Most people will tell you the Souls series in general is characterized by its games’ high difficulty and low tolerance of error. I haven’t played Demon’s Souls, but I have played Darks Souls 1 and 2 extensively, and I can say that they are only really hard if you make them hard. Dark Souls 1, and even moreso Dark Souls 2, allow for lots of “cowardly” or cheesy strategies like magic or terrain glitching that make bosses much easier than intended. This doesn’t mean the game isn’t incredibly unmerciful though, even normal enemies can usually three-shot you if you’re careless. Dying is so common that it’s almost a joke that a normal player will die hundreds of times on their first playthough. I personally really enjoy magic in the Souls games because I don’t like to be stonewalled at bosses for long periods of time; I want to explore more!
Bloodborne doesn’t really present strategies like these, at least not so far. For reference, I just killed Vicar Amelia and the Blood-Starved Beast. I have no access to magic or ranged weapons that do much damage, so boss fights are entirely about correctly timing dodges and parries, and I’ll always have to get in close to deal damage. This is fine; the game has a philosophy of quick, deadly close-range fights. Even boss fights don’t really last long, but anything can kill you in just a couple good hits. Hunters don’t wear heavy armor or use shields, so they have to be light on their feet. I love the aesthetic, but in practice it’s hard to pull off. I miss my shields! Really, the difficulty of Bloodborne boils down to these elements: reflexes on dodges/parries and quick deaths if you get distracted or fail to react. Do it right or die.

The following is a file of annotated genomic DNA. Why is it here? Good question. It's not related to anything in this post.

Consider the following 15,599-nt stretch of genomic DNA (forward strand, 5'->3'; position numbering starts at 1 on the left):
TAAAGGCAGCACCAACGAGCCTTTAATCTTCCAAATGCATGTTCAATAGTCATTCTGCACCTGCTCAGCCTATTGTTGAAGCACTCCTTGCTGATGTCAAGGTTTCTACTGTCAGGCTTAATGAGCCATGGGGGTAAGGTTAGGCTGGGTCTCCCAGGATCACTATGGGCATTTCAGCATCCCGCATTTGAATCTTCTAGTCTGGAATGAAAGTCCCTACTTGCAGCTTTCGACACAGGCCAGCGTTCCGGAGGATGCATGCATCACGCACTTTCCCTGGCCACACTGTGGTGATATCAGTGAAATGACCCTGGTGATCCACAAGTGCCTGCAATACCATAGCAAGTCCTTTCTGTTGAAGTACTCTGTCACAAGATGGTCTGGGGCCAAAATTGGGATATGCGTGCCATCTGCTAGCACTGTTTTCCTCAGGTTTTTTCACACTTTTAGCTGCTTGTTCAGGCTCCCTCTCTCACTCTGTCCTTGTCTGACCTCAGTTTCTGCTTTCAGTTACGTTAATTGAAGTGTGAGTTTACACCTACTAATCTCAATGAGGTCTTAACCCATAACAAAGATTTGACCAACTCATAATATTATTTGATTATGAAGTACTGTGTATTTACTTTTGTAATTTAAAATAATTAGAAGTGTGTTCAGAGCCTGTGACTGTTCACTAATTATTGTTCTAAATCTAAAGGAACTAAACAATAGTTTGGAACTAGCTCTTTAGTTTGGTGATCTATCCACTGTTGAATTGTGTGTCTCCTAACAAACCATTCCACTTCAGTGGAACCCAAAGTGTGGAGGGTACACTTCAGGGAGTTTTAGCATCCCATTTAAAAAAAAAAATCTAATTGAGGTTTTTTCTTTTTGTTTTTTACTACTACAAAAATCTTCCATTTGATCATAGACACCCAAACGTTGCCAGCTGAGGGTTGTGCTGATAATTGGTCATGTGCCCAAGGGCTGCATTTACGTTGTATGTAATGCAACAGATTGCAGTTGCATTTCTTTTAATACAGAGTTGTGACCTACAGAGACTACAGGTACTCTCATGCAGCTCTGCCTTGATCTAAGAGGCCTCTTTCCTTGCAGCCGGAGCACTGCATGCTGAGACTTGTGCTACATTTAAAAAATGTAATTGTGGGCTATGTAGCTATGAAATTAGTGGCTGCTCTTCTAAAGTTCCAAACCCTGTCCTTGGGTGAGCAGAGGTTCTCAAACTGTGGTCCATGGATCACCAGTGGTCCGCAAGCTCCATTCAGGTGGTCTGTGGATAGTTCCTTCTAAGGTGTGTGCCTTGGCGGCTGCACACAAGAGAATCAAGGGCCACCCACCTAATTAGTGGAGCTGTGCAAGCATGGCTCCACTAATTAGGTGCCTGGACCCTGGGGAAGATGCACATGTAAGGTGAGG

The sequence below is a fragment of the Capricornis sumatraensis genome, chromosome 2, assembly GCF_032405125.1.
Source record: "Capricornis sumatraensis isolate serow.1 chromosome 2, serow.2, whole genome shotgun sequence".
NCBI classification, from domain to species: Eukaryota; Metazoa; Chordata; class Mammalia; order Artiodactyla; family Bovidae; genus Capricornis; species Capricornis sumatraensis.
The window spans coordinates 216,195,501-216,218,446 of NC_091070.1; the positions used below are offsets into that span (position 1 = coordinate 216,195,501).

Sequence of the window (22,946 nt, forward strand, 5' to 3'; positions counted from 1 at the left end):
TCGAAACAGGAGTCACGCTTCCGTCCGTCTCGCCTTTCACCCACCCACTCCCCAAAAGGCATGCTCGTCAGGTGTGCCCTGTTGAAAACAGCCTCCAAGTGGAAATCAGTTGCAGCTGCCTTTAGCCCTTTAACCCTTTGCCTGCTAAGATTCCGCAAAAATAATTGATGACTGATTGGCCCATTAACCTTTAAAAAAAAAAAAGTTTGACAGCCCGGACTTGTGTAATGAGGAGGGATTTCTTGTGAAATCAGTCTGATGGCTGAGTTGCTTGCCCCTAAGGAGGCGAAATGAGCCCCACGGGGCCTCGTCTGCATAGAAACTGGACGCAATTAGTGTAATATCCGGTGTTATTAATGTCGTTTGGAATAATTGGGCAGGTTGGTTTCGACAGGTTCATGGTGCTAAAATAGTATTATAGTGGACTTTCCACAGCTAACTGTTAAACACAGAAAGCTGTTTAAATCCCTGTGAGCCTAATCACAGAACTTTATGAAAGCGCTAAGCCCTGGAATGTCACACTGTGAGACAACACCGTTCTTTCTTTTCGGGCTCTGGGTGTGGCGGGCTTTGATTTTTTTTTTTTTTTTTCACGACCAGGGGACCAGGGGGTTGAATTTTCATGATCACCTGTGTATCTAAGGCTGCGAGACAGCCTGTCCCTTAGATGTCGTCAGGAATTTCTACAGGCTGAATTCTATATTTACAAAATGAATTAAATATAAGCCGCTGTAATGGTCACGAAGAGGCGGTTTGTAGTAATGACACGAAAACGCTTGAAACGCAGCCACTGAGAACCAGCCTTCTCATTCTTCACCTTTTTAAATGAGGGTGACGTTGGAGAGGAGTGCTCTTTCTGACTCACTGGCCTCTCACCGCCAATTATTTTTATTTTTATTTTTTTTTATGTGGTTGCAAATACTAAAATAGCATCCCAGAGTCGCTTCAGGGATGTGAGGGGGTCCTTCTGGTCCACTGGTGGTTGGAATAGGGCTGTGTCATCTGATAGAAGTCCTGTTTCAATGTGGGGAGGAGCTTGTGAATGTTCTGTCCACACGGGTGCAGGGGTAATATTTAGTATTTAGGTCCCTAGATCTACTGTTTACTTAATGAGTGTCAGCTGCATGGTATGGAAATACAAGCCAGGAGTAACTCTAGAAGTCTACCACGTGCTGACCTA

I accept the true difficulty elements, and I’m sure they are a big part of why I play games in the Souls Series. When you finally outplay the boss and kill them with your skill alone, it feels really good. However, getting to the bosses is often a massive headache. Something I really dislike about Bloodborne is that the closest lantern/spawn point to a boss is often still miles away. If you fail at a boss, and of course you will, you must then make the trek back to them just to try again. Dark Souls 1 did this a lot too, and it drives me mad. I’ve always appreciated games that don’t waste my time, and just get me back into the action instantly after I’ve failed. Most roguelikes, rhythm games, and challenge platformers (like Super Meat Boy) do this extremely well, and there is no reason at all that the Souls series can’t do it too. All I’m asking for is a respawn point near the boss, so that I don’t have to make the slog through the enemies again. I’m having fun, so don’t waste my time trying to ruin that.